Ninety minutes and six goals were not enough to decide it. Neither were 20 hectic minutes of sudden-death extra time, leaving a penalty kick tiebreaker to settle it.
Both third-seeded Georgetown and No. 1 Virginia were perfect through six rounds, but after the Hoyas converted in the seventh, freshman goalkeeper Tomas Romero stopped Axel Gunnarsson’s bid for a 7-6 triumph following the 3-3 draw.
And with that tense sequence — almost-still moments after 110 minutes of bedlam — Georgetown won its first NCAA title and denied Virginia an eighth crown. It was the third NCAA team trophy in Georgetown history; men’s basketball and women’s cross-country claimed the others.
“We’re ecstatic,” said Coach Brian Wiese, whose team, in its only other Final Four, lost to Indiana in the 2012 final. “I am overjoyed for the players. I am overjoyed for our program. I am overjoyed for our university.”
The Hoyas joined Navy (in the 1960s), Howard (in the ’70s), Virginia (in the ’80s, ’90s and this century) and Maryland (three titles since 2005) as teams from the D.C. region to win the crown.
In the highest-scoring final since 1980, each side scored in the first 16 minutes and in the last 10 minutes of regulation. College soccer is often criticized for blandness and uniformity. On this night, anyway, that complaint was blown to bits.
“This thing became a different animal,” said Cavaliers Coach George Gelnovatch, who was bidding for a third title in 10 years. “It was two teams now going for it, punching each other.”
Georgetown has now been involved in two of the wildest matches in College Cup history: Seven years ago, the Hoyas defeated Maryland on penalty kicks in the semifinals after a 4-4 draw.
The Hoyas (20-1-3) finished the season on a 17-game unbeaten streak and stopped a 10-game winning run by the Cavaliers (21-2-1).
Virginia had won its two most recent titles in tiebreakers, both in Cary. But the Hoyas were flawless with their attempts.
In the seventh round, Aidan Rocha scored for Georgetown. Romero then blocked Gunnarsson’s try, unleashing his teammates from the center circle and the sideline and setting off celebrations in the stands.
In a shootout in the Big East semifinal, Romero said he “relied a lot on the scout. This time I stuck to my instinct. I feel like I should’ve saved one of the other ones [against Virginia]. I didn’t dwell on it. For some reason, something in my head thought, ‘Go to the opposite side’” of where he initially thought Gunnarsson would shoot.
“We made six,” Gelnovatch said. “What else can you ask for?”
As they did in Friday’s semifinal matches, the opportunities and the subsequent scoring began early. This game figured to take a while to get going; these were, after all, the top defensive teams in the country, having conceded a combined 21 goals in 46 games.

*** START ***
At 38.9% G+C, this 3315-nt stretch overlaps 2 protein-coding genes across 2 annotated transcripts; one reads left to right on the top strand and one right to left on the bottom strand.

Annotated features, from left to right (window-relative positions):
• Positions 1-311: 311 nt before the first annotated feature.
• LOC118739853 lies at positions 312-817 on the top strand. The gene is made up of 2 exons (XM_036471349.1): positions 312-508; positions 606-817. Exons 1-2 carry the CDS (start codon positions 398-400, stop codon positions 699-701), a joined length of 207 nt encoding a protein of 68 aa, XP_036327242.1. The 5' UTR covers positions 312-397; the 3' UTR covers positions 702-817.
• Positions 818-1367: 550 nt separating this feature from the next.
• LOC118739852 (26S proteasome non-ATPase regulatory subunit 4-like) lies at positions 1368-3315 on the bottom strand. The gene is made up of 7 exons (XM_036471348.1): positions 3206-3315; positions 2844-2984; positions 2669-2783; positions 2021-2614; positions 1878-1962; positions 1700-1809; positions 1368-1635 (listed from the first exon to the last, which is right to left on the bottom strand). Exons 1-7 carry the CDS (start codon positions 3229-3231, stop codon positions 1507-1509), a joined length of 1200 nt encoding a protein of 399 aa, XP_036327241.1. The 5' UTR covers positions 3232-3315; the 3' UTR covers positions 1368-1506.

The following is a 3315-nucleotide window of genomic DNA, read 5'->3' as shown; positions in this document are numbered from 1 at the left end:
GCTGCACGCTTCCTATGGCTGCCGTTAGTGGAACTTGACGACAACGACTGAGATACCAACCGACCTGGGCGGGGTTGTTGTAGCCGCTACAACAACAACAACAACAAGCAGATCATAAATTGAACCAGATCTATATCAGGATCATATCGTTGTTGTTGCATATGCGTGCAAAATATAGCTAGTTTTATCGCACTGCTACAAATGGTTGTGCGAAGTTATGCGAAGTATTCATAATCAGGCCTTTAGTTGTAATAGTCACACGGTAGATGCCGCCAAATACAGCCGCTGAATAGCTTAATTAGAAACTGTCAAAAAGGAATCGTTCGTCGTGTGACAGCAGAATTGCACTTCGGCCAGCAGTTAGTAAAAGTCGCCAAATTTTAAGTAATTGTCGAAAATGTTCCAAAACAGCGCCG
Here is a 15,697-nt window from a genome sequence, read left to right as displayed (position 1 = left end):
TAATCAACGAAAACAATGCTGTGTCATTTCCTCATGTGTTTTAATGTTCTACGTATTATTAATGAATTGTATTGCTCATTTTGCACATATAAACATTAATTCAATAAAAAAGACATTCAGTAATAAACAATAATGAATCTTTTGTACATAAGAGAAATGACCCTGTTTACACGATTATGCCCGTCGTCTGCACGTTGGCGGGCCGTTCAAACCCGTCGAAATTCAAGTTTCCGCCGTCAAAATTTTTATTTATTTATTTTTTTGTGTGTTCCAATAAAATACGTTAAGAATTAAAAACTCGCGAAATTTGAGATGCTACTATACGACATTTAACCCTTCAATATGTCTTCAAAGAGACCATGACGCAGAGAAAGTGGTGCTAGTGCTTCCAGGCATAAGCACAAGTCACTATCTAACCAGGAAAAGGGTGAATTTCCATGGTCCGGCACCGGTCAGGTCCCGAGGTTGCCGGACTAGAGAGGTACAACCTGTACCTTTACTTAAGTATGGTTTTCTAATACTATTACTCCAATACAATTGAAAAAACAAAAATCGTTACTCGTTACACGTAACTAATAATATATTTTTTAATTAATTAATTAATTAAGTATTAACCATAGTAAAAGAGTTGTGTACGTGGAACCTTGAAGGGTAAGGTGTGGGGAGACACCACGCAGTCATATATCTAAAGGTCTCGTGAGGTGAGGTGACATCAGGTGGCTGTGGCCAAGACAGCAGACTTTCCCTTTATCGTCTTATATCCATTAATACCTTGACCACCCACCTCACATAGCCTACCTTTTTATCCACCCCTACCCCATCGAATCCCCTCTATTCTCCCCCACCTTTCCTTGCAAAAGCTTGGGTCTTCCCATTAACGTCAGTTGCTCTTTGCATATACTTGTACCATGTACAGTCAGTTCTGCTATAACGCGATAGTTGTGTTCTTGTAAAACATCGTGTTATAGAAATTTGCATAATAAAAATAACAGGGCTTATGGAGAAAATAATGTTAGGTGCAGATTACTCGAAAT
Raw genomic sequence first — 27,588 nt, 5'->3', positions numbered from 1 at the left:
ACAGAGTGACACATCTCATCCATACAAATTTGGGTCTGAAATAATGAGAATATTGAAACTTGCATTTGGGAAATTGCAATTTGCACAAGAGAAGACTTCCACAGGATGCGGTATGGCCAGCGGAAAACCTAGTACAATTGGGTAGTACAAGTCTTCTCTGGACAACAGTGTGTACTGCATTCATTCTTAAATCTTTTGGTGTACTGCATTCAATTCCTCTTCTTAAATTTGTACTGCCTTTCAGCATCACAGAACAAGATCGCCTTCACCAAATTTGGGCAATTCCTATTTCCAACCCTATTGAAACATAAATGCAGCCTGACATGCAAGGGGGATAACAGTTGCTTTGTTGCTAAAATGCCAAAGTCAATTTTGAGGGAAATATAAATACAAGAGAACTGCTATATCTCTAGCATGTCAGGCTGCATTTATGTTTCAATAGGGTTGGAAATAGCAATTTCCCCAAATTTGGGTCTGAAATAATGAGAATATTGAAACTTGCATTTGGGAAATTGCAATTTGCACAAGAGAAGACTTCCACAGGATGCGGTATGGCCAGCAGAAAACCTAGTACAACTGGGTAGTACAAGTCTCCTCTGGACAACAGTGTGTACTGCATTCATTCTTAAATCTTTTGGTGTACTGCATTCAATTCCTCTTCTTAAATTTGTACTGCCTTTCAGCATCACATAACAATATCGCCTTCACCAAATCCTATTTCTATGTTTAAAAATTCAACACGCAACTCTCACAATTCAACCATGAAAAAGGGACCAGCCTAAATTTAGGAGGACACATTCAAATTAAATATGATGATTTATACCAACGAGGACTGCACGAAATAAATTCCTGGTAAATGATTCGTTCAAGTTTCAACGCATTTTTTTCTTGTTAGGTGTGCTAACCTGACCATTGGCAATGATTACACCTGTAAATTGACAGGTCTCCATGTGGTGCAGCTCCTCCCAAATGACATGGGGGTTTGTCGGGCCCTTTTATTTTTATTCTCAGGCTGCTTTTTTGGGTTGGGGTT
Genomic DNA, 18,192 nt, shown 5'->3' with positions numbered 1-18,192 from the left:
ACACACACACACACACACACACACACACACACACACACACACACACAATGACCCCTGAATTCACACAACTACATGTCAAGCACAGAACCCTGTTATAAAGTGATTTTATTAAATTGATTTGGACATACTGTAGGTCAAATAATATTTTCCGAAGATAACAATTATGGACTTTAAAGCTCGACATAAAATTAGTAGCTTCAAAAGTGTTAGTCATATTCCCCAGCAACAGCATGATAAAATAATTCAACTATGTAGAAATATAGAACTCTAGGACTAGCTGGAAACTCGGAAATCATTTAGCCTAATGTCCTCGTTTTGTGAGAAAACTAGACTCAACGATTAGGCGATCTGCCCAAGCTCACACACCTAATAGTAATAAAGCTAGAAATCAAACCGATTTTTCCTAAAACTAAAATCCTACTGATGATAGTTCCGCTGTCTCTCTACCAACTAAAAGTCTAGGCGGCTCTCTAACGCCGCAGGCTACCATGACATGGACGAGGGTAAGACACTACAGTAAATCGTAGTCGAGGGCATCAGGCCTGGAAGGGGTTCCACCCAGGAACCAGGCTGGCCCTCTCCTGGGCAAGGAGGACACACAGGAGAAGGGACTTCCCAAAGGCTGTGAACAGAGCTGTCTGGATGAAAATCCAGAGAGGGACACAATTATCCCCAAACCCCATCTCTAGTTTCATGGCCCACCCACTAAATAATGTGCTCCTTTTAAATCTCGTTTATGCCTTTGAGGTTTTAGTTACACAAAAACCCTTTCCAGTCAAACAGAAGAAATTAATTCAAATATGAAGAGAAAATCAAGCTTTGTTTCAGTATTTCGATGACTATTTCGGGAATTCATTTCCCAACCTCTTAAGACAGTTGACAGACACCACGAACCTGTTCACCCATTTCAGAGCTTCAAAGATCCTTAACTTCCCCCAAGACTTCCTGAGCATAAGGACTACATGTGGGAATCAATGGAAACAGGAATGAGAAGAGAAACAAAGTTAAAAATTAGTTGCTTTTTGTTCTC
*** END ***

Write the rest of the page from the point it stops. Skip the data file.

Instead, the match got off to a crackling start.
The Cavaliers went ahead in the 10th minute. They targeted their powerful striker, Daryl Dike. Georgetown’s Rio Hope-Gund won the aerial battle, but his header sailed into Joe Bell’s path for a 25-yard one-timer that caromed off defender Daniel Wu’s leg and past Romero.
The lead lasted six minutes, thanks to Virginia’s defensive confusion and Georgetown’s opportunism.
From the top of the penalty area, Zach Riviere lifted the ball deep into the box. Goalkeeper Colin Shutler, a first-team all-American, came off his line and, in anticipation of defender Bret Halsey making a play on it, stopped.
The ball came off Halsey’s hip and fell to Paul Rothrock for an easy finish.
Six minutes later, the Hoyas went ahead. Riviere served a long free kick into the penalty area. Virginia’s marking was poor. Hope-Gund’s no-look header set up his central defending partner, the freshman Wu, for a six-yard stab, the Cary native’s first collegiate goal.
The Cavaliers evened the score in the 58th on Daniel Steedman’s 15-yard shot to the far corner.
The Hoyas went back ahead in the 81st minute. A bad touch by Virginia reserve Aaron James allowed Ifunanyachi Achara to supply Derek Dodson in stride behind the defense for his 11th goal.
But in the 86th minute, Dike took advantage of a second opportunity in the six-yard box, smashing the ball into the roof of the net for his 10th of the year.
Romero made a fine save in extra time. Having won semifinal games just 48 hours earlier, players cramped up. Injuries forced Wiese to alter his choice of shooters in the tiebreaker. But like his team almost all season, they were perfect.
“You can’t take it away,” he said of finally winning the title. “We have it forever now, which is nice. Now you have an expectation to manage, and that’s what it is about.”
Upon committing to Georgetown, senior defender Dylan Nealis had said he would finish the work his brother, Jimmy, had started leading to the 2012 final.
“He almost ran out of time,” Wiese said, smiling. “I’m glad he figured it out.”
Said Nealis: “This win is not only for us, but for the rest of Georgetown men’s soccer [over the decades] and the whole university.”
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